In this regard, the United States fully participated in, and endorsed, the consensus study of outer space TCBMs by the UN Group of Governmental Experts (GGE), whose report was later endorsed on December 5, 2013, by the full General Assembly in Resolution 68/50. Moreover, the United States is co-sponsoring a follow-on resolution at this session on “Transparency and Confidence-Building Measures for Outer Space Activities,” which supports further consideration of the GGE’s recommendations at a joint ad hoc meeting of the First and Fourth Committees next year during the General Assembly’s seventieth session.

The GGE report endorsed voluntary, non-legally binding transparency and confidence-building measures to strengthen stability in space. It also endorsed efforts to pursue political commitments – including a multilateral code of conduct – to encourage responsible actions in, and the peaceful use of, outer space.

Mr. Chairman,

The United States also welcomes proposals for the development of additional TCBMs if they satisfy the criteria established in the consensus report. Per the GGE consensus report, non-legally binding TCBMs for outer space activities should:

(1) be clear, practical, and proven, meaning that both the application and the efficacy of the proposed measure must be demonstrated by one or more actors;

(2) be able to be effectively confirmed by other parties in their application, either independently or collectively; and finally,

(3) reduce or even eliminate the causes of mistrust, misunderstanding, and miscalculation with regard to the activities and intentions of States.

In this regard, we would note that some ideas for TCBMs that have been mentioned in the First Committee fail to meet the GGE’s criteria for a valid TCBM. For example, in assessing the Russian initiative for States to make declarations of “No First Placement” (NFP) of weapons in outer space, we conclude that the NFP initiative has three basic flaws:

First, the NFP Pledge does not adequately define what constitutes a “weapon in outer space.”

Second, other parties would not be able to confirm effectively a State’s political commitment “not to be the first to place weapons in outer space.”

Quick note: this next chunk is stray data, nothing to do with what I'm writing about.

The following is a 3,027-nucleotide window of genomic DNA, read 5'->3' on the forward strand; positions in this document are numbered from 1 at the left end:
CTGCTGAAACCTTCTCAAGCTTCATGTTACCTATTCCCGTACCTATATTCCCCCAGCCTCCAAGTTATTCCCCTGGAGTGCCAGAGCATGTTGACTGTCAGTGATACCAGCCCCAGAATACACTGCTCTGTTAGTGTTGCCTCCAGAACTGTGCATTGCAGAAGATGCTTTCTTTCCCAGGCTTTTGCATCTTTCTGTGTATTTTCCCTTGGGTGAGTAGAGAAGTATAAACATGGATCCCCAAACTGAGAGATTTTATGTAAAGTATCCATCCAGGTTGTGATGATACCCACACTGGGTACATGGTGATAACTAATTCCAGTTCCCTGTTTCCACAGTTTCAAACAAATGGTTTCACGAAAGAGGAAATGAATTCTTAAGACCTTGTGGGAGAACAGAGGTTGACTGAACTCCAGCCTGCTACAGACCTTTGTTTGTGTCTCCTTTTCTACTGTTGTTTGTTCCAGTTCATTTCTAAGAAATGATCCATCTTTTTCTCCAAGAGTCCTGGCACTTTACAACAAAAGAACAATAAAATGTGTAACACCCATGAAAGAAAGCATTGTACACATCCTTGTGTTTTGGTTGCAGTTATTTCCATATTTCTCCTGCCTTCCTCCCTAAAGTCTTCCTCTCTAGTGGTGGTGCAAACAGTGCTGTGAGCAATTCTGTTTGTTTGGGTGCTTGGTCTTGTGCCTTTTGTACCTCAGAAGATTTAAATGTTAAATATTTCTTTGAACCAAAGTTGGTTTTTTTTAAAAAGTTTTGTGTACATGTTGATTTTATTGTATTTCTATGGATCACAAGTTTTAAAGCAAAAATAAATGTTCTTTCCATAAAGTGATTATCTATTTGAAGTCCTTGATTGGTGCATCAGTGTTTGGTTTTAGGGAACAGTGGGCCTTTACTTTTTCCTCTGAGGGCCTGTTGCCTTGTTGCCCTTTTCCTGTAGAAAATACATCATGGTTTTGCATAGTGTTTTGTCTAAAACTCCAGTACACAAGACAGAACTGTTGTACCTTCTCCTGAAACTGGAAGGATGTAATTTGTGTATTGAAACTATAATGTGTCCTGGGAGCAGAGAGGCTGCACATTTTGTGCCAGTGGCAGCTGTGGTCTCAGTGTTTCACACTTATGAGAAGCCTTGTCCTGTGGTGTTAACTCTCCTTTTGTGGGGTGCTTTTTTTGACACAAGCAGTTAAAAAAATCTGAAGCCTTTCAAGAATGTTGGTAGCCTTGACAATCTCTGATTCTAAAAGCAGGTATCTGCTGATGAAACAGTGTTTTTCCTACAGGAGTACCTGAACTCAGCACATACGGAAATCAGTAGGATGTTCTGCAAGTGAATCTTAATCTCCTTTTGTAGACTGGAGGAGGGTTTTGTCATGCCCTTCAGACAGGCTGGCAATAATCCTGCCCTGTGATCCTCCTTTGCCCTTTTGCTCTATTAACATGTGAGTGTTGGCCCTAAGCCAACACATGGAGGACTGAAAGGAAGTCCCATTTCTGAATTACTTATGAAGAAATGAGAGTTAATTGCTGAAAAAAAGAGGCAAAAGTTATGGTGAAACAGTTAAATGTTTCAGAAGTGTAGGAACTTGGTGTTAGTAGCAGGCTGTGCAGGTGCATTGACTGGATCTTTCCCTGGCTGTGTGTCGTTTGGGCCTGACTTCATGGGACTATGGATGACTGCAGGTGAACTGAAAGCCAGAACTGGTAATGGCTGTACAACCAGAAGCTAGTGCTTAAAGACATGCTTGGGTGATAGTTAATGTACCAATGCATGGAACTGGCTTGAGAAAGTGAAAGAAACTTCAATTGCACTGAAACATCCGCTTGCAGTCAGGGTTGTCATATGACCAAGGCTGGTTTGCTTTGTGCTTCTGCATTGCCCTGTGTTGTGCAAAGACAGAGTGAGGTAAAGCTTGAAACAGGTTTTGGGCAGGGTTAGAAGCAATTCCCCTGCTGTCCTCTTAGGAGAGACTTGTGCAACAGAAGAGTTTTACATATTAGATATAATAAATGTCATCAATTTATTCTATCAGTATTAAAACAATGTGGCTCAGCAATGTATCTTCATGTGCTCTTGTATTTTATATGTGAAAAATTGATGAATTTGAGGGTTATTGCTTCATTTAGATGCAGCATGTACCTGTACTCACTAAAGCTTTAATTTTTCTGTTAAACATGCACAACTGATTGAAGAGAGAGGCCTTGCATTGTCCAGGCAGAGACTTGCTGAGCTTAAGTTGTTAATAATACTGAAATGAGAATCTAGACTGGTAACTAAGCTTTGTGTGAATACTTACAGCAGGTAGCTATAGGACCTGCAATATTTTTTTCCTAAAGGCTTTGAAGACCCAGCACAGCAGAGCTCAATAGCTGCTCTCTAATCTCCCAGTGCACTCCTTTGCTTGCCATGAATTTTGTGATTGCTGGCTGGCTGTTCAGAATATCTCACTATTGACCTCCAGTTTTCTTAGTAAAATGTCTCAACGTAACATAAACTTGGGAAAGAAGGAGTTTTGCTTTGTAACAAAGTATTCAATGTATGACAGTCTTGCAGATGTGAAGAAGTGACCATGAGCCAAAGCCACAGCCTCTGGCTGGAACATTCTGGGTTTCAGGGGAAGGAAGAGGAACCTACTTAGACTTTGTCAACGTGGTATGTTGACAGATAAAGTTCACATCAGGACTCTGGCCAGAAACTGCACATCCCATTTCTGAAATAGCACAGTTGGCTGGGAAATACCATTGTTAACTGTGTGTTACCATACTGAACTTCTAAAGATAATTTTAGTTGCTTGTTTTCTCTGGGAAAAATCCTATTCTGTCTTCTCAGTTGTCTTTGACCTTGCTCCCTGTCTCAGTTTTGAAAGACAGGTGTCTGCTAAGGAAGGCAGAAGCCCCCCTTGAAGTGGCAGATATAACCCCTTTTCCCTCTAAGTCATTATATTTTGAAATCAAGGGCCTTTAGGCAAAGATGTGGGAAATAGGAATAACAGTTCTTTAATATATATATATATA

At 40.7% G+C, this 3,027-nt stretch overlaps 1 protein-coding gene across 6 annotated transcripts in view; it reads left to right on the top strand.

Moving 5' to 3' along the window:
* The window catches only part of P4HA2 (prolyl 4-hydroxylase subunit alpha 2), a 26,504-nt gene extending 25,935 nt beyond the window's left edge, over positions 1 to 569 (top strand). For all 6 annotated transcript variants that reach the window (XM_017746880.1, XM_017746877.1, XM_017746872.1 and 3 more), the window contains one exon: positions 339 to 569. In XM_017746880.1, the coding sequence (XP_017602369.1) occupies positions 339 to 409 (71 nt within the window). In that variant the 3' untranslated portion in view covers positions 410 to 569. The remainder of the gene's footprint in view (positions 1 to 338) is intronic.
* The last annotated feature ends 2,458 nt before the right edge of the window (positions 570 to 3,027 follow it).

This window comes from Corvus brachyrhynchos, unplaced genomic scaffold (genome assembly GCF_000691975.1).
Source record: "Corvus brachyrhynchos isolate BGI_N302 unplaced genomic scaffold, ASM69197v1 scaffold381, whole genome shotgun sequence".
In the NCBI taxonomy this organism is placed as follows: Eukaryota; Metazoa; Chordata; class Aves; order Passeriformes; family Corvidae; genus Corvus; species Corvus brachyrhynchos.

Third, the NFP Pledge focuses exclusively on space-based weapons – such as the co-orbital ASAT weapon once flight-tested and deployed by the former-Soviet Union. It is silent in regard to terrestrially-based ASAT weapons, which, as previously noted, constitute a significant threat to spacecraft.

Fortunately, there are constructive proposals for outer space TCBMs that satisfy the criteria established in the consensus GGE report. For example, the U.S. Strategic Command provides to both government and commercial sector satellite operators timely notifications of satellite close approaches. In this regard, the United States welcomes China’s recent commitment to provide contact information necessary for Chinese entities responsible for spacecraft operations and conjunction assessment to receive urgent satellite collision warnings directly from the U.S. Strategic Command’s Joint Space Operations Center.

Also, the United States believes that European Union efforts to develop an International Code of Conduct for Outer Space Activities can serve as the best near-term mechanism for States to implement many of the GGE’s recommendations. Over the past two years, the United States has actively participated in the European Union-sponsored Open-Ended Consultations in Kyiv, Bangkok, and Luxembourg. We now look forward to working next year with the European Union and the international community in an inclusive process to finalize a Code of Conduct that enhances the long-term sustainability, safety, stability and security of the space environment.

In addition to continued informal exchanges at the CD in Geneva, the United States supports consideration of the GGE recommendations by the UN Disarmament Commission during its 2015-2017 cycle.

These “top-down” measures to enhance stability can be complemented by “bottom-up” efforts to ensure the long-term sustainability of outer space activities. The United States welcomes the decision by the Committee on the Peaceful Uses of Outer Space (COPUOS) to consider the GGE report during its 58th session in June 2015. This review can reinforce the importance of ongoing efforts of COPUOS to mitigate space debris and develop new guidelines for improved spaceflight safety and collaborative space situational awareness.

Mr. Chairman, sustaining the space environment is critical for all of mankind – for our aspirations, our economic development, our environment, our security, and our well-being. If we are serious about maintaining the space environment for future generations, we must develop and implement pragmatic and effective measures on a timely basis that remedy concrete problems, and reject initiatives that are problematic, ineffective, or irrelevant to protecting the security and sustainability of the space environment.

Thank you, Mr. Chairman.